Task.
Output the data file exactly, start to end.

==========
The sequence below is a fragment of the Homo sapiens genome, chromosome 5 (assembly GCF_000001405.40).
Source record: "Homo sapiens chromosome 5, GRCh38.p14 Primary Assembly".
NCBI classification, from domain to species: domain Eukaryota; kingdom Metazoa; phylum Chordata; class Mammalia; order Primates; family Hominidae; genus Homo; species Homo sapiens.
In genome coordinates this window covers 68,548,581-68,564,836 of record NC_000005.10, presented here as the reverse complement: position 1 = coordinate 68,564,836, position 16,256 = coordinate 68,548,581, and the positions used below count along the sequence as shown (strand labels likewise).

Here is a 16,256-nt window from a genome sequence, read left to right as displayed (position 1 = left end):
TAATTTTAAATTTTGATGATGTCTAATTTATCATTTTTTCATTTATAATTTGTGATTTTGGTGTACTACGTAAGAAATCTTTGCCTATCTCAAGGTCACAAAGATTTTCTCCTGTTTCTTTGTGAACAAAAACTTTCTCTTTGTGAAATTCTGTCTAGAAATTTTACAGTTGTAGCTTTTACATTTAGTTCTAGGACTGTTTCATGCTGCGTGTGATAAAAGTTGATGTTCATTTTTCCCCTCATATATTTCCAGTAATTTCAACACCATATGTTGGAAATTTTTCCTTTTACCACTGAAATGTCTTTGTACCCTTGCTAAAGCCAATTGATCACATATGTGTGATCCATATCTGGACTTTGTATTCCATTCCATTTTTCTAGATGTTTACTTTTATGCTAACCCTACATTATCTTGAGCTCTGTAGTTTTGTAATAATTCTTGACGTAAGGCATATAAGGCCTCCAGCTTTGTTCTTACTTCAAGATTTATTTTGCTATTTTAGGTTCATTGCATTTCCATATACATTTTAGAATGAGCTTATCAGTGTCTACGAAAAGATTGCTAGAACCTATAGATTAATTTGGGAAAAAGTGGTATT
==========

The sequence below is a fragment of the Homo sapiens genome, chromosome 5 (assembly GCF_000001405.40).
Source record: "Homo sapiens chromosome 5, GRCh38.p14 Primary Assembly".
NCBI classification, from domain to species: domain Eukaryota; kingdom Metazoa; phylum Chordata; class Mammalia; order Primates; family Hominidae; genus Homo; species Homo sapiens.
In genome coordinates this window covers 68,548,581-68,564,836 of record NC_000005.10, presented here as the reverse complement: position 1 = coordinate 68,564,836, position 16,256 = coordinate 68,548,581, and the positions used below count along the sequence as shown (strand labels likewise).

Here is a 16,256-nt window from a genome sequence, read left to right as displayed (position 1 = left end):
TAATTTTAAATTTTGATGATGTCTAATTTATCATTTTTTCATTTATAATTTGTGATTTTGGTGTACTACGTAAGAAATCTTTGCCTATCTCAAGGTCACAAAGATTTTCTCCTGTTTCTTTGTGAACAAAAACTTTCTCTTTGTGAAATTCTGTCTAGAAATTTTACAGTTGTAGCTTTTACATTTAGTTCTAGGACTGTTTCATGCTGCGTGTGATAAAAGTTGATGTTCATTTTTCCCCTCATATATTTCCAGTAATTTCAACACCATATGTTGGAAATTTTTCCTTTTACCACTGAAATGTCTTTGTACCCTTGCTAAAGCCAATTGATCACATATGTGTGATCCATATCTGGACTTTGTATTCCATTCCATTTTTCTAGATGTTTACTTTTATGCTAACCCTACATTATCTTGAGCTCTGTAGTTTTGTAATAATTCTTGACGTAAGGCATATAAGGCCTCCAGCTTTGTTCTTACTTCAAGATTTATTTTGCTATTTTAGGTTCATTGCATTTCCATATACATTTTAGAATGAGCTTATCAGTGTCTACGAAAAGATTGCTAGAACCTATAGATTAATTTGGGAAAAAGTGGTATT